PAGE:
Virgin Australia has formally entered voluntary administration, the airline has confirmed, with Deloitte representatives appointed as administrators.
Both Virgin Australia and "a number of its subsidiaries" form part of the administration process, although Velocity Frequent Flyer is excluded.
"Velocity Frequent Flyer, while owned by the Group, is a separate company and is not in administration," Virgin Australia confirmed in a statement to the ASX.
Virgin Australia will continue to operate its scheduled domestic and international flights, and its current management team will work with administrators, employees, suppliers and partners throughout the process.
Vaughan Strawbridge, one of the company's appointed administrators working for Deloitte, said that "our intention is to undertake a process to restructure and re-finance the business and bring it out of administration as soon as possible."
"We are committed to working with Paul and the Virgin Australia team and are progressing well on some immediate steps," Strawbridge adds.
Virgin Australia Group Chief Executive Officer, Paul Scurrah, adds: "our decision today is about securing the future of the Virgin Australia Group and emerging on the other side of the COVID-19 crisis."
As reported last night by Executive Traveller, the Velocity Frequent Flyer program has suspended the ability to exchange Velocity points for merchandise, such as through the Velocity Reward Store, the Velocity Wine Store, and previously, via online retailer Onsport.
As of April 21 2020, the program has also now suspended all uses of points – including on flights – for at least the next four weeks.
PREVIOUS [April 20 2020] | Virgin Australia is set to enter voluntary administration, The Australian Financial Review reports, casting doubt over the company’s 10,000-strong workforce and the future of the country’s second-largest domestic airline.
Virgin had been seeking a $1.4b loan from the federal government – or failing that, other methods of financial assistance – but beyond the government underwriting a ‘minimum domestic network’ on a break-even basis, these requests were ultimately declined.
ABC News shared on air that Deloitte is set to be appointed administrator to Virgin Australia, and that Virgin Australia’s board are meeting in the evening of Monday April 20 to discuss the future of the airline, which may see it enter voluntary administration this week.
Virgin Australia CEO Paul Scurrah had previously flagged the possibility of turning the company over to administrators if financial assistance didn’t come its way – either from the Australian government or the company’s major shareholders in Etihad Airways, HNA Group, Nanshan, Singapore Airlines, and Virgin Group.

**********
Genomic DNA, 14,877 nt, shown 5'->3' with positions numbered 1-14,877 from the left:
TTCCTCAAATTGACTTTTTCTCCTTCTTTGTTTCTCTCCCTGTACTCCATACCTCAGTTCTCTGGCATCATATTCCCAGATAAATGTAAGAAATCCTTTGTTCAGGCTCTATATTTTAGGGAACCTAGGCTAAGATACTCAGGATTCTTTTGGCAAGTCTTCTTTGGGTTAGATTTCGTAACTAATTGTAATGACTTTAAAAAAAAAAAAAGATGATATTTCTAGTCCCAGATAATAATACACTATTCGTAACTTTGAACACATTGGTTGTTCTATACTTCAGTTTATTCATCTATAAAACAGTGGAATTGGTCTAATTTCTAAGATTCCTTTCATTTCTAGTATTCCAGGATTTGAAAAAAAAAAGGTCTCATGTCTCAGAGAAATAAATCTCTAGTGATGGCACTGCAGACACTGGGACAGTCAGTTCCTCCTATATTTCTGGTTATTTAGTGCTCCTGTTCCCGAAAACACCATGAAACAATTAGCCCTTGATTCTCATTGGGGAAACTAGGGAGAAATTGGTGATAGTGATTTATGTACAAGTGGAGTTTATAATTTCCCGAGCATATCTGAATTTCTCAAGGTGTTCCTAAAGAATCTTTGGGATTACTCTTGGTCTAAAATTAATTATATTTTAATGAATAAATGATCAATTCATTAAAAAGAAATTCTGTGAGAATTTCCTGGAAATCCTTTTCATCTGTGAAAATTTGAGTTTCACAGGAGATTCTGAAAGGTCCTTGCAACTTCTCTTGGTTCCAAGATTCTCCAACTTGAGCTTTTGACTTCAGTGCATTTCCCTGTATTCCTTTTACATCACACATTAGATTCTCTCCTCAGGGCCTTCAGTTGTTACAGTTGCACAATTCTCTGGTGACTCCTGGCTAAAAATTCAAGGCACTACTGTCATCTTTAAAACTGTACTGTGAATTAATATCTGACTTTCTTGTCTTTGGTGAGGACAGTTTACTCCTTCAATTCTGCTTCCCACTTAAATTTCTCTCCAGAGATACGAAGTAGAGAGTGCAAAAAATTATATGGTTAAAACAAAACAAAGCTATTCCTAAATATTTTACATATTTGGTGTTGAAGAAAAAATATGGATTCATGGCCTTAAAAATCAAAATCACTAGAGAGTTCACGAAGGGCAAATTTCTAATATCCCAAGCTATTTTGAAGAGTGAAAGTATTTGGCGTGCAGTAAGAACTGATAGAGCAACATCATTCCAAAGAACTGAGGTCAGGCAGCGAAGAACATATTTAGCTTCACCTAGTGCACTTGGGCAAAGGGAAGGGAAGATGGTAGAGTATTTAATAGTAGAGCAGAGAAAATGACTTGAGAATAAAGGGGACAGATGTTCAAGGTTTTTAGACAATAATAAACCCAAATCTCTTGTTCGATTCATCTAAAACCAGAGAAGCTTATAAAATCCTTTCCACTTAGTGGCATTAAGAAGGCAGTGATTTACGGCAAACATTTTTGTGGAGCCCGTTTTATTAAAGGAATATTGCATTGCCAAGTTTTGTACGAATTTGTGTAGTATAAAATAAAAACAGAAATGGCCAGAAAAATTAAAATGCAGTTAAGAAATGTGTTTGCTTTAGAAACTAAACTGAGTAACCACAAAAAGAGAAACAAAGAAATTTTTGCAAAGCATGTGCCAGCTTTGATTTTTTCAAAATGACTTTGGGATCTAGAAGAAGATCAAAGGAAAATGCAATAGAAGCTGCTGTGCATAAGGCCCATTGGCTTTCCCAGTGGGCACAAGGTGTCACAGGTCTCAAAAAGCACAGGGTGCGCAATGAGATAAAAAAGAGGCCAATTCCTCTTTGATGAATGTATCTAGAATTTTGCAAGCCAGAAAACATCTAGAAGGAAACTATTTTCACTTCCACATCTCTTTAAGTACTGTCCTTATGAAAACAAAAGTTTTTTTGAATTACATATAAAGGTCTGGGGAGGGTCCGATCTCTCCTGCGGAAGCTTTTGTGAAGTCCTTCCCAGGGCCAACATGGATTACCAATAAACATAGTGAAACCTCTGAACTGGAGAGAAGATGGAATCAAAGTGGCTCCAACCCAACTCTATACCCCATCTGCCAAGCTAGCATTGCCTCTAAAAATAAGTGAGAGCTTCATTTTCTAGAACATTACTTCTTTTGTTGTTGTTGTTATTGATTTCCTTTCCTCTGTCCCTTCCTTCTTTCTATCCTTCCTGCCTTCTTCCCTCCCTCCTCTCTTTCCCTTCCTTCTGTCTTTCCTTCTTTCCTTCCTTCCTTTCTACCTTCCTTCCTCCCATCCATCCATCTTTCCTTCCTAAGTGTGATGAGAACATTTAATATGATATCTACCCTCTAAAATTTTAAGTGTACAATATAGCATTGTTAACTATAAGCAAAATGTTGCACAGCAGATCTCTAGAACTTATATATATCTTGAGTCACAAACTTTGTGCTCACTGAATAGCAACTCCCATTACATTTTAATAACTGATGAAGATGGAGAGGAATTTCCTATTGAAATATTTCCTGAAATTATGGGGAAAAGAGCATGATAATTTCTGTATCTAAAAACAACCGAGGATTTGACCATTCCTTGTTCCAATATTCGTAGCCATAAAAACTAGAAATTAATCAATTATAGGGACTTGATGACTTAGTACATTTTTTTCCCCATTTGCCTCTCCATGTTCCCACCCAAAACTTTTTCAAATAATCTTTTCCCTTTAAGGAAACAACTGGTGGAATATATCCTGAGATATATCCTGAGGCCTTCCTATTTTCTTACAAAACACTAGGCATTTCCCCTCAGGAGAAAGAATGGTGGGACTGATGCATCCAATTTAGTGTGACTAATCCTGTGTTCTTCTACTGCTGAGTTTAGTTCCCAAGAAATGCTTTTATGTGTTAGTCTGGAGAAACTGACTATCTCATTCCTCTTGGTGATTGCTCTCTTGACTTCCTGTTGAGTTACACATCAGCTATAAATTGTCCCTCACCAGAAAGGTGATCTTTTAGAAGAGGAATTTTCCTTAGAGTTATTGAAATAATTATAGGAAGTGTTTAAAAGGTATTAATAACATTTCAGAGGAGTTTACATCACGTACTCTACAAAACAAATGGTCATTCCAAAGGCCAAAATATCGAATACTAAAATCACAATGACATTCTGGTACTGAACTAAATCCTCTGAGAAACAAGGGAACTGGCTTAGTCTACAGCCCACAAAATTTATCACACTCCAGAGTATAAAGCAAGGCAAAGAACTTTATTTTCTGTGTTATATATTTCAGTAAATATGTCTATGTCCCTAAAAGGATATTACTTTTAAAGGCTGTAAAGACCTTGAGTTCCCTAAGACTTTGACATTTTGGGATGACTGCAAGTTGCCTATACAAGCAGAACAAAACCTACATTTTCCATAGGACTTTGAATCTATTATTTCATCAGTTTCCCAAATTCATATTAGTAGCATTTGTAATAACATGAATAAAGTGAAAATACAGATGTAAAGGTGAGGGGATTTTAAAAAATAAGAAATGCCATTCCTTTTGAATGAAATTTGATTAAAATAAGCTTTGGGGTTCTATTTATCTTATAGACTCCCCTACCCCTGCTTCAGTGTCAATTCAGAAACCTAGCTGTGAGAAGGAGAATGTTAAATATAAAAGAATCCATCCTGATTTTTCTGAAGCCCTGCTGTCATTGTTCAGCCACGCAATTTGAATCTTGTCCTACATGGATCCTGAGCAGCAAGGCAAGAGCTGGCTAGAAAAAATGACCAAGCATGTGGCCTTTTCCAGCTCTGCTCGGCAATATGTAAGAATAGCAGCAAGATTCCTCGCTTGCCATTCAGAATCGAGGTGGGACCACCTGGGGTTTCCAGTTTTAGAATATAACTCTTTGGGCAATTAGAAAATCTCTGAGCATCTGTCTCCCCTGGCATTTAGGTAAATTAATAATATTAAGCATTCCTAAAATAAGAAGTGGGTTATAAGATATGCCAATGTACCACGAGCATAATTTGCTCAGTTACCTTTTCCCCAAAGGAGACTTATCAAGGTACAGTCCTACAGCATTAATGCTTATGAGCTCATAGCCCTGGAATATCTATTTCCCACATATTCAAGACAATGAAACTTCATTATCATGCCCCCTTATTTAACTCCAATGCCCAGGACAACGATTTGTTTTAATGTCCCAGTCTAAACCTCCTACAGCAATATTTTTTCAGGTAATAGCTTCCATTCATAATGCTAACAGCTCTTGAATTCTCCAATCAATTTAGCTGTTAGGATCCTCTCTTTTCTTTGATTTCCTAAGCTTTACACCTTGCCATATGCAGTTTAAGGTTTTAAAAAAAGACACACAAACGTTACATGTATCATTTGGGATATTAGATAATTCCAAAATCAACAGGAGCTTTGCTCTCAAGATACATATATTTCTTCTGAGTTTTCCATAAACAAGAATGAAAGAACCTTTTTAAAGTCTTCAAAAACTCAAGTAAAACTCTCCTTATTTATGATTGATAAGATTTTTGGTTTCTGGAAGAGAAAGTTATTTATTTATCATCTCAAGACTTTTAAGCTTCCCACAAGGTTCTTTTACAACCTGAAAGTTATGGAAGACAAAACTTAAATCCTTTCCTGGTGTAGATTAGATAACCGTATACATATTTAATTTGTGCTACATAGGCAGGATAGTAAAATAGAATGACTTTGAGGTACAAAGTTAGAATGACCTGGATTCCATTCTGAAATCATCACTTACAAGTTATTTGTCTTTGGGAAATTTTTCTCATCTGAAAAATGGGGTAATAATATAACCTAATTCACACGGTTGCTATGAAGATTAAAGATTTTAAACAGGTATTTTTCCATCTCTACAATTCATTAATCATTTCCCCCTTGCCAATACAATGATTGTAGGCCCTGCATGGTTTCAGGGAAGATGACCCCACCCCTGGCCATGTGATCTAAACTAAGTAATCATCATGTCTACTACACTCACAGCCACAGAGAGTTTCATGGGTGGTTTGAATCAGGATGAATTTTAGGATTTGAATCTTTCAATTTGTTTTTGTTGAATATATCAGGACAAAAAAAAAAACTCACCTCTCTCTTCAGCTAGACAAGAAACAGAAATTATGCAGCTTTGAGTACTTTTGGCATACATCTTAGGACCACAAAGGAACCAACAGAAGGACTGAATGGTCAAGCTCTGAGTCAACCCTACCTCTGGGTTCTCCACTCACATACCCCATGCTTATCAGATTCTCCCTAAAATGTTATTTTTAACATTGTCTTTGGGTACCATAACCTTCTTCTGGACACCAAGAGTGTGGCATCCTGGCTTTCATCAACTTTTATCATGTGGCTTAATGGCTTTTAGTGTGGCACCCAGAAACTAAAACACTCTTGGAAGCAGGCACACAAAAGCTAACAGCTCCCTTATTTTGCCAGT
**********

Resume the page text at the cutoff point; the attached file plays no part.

It’s expected that Virgin Australia flights would continue as scheduled while any administration process is underway.
Virgin Australia halted trading of its shares on the ASX on April 14, before suspending them from official ASX quotation from April 16 for up to seven days. As of April 20, its shares remained suspended.
Impacts on Velocity Frequent Flyer
Frequent flyer points held in the airline’s Velocity Frequent Flyer program are believed to be secure, with the airline confirming last week that “Velocity is set up in a way that safeguards member value by having a trustee that looks after the interests of members.”
However, the ability to use frequent flyer points on flights has been severely curtailed for the time being, while other redemption options such as online shopping have either been suspended or are currently unavailable.
As of Monday evening, the Velocity Wine Store – at which members can exchange their frequent flyer points for wine, beer and spirits – ceased taking new orders, including purchases paid for using money, “as we work our way through an unprecedented number of existing orders.”
“We are working towards having our website and telephone order lines open again very soon,” a message on the website reads.
The Velocity Reward Store, where members can swap their points for other merchandise such as gift cards and kitchen appliances, had crashed at the time of writing, returning “502 Bad Gateway” errors when attempting to browse: an error message that can commonly occur when a website is facing extremely high demand.
Last week, online retailer Onsport also blocked the ability to spend Velocity points on purchases, and advised that any orders placed on or before April 17 that had been paid for using Velocity points may be held for up to 28 days before being shipped.
“As a result of COVID-19, we've recently experienced a significant increase in the number of orders paid for via the redemption of Velocity Points within the Onsport cart,” the company confirms.
“Consequently, we have temporarily suspended Velocity Points redemption as a payment option,” although the company notes that customer demand remains high in general, particularly as gyms around the country remain closed and people look to alternative options, such as home-based workouts.
Velocity members can continue to earn Velocity points from the program’s range of partners, including credit cards, Ola rideshare, Flybuys transfers, and more.